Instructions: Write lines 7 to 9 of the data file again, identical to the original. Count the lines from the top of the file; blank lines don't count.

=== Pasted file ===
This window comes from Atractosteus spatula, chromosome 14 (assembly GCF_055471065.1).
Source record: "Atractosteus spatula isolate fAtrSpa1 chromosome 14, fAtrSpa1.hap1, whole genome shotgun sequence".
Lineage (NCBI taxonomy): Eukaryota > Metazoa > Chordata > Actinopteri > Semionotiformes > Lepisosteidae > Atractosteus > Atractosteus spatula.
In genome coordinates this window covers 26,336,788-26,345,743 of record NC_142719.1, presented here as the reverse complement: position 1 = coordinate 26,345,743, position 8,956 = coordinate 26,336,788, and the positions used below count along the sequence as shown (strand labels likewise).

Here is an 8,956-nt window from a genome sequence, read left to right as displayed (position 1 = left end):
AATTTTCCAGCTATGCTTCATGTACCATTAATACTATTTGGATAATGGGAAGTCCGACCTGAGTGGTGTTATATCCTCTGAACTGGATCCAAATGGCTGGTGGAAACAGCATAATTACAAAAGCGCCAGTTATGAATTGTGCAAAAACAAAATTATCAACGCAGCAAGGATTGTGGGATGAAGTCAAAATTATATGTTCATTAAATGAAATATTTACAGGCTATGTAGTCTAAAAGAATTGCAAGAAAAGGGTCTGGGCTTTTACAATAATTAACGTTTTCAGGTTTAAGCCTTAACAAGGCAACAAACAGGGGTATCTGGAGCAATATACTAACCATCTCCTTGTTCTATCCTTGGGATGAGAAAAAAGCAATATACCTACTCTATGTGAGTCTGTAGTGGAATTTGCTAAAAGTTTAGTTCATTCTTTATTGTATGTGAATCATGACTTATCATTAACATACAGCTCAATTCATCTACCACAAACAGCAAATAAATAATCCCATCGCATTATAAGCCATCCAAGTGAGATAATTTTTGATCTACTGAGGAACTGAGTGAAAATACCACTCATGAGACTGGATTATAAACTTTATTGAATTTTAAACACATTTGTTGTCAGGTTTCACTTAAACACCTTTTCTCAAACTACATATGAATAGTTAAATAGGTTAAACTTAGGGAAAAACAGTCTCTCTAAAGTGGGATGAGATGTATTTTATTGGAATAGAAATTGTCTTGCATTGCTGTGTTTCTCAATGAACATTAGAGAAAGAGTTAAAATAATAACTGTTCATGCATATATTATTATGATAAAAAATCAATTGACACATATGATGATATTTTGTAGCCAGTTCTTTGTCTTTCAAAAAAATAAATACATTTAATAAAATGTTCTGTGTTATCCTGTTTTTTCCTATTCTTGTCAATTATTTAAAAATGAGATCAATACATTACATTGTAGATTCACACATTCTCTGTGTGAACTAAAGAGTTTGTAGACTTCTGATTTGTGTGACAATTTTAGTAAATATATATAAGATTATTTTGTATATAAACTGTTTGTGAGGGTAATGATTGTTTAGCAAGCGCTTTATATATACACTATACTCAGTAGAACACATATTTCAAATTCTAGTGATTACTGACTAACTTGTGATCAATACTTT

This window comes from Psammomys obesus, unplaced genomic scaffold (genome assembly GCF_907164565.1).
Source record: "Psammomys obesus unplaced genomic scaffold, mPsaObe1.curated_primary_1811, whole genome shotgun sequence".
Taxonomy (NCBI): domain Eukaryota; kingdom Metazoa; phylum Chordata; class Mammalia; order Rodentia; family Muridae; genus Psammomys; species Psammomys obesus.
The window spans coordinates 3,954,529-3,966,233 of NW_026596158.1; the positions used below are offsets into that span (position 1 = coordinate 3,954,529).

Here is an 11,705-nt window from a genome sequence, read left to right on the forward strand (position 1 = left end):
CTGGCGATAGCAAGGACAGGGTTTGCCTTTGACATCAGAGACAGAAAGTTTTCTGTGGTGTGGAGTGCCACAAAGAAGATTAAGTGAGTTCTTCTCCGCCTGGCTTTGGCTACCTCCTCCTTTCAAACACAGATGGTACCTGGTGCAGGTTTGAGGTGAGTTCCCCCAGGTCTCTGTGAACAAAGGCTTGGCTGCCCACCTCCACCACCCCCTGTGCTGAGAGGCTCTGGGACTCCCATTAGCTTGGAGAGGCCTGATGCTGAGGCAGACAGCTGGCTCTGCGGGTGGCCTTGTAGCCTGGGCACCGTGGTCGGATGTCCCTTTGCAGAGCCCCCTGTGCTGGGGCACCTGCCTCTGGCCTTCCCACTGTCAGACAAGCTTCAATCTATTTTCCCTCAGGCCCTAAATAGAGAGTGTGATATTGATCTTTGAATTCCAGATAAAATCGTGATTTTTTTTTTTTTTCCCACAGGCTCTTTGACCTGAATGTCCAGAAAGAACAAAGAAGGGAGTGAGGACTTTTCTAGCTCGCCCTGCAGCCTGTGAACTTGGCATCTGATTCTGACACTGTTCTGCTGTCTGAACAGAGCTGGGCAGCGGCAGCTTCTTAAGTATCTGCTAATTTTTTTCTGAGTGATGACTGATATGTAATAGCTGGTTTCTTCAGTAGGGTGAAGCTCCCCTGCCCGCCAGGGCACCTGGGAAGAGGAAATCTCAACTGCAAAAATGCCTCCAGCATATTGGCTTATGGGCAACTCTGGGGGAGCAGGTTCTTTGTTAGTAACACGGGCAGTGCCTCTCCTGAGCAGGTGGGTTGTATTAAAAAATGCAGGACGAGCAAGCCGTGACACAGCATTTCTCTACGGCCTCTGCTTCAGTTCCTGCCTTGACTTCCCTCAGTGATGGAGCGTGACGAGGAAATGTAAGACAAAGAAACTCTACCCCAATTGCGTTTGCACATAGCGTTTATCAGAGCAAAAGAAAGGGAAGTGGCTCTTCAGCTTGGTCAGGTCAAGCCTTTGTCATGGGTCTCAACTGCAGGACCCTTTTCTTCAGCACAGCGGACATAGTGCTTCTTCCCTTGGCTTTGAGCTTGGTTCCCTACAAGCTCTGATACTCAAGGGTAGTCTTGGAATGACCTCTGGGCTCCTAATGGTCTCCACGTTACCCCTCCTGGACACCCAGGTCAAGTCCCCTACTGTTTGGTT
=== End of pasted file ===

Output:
This window comes from Psammomys obesus, unplaced genomic scaffold (genome assembly GCF_907164565.1).
Source record: "Psammomys obesus unplaced genomic scaffold, mPsaObe1.curated_primary_1811, whole genome shotgun sequence".
Taxonomy (NCBI): domain Eukaryota; kingdom Metazoa; phylum Chordata; class Mammalia; order Rodentia; family Muridae; genus Psammomys; species Psammomys obesus.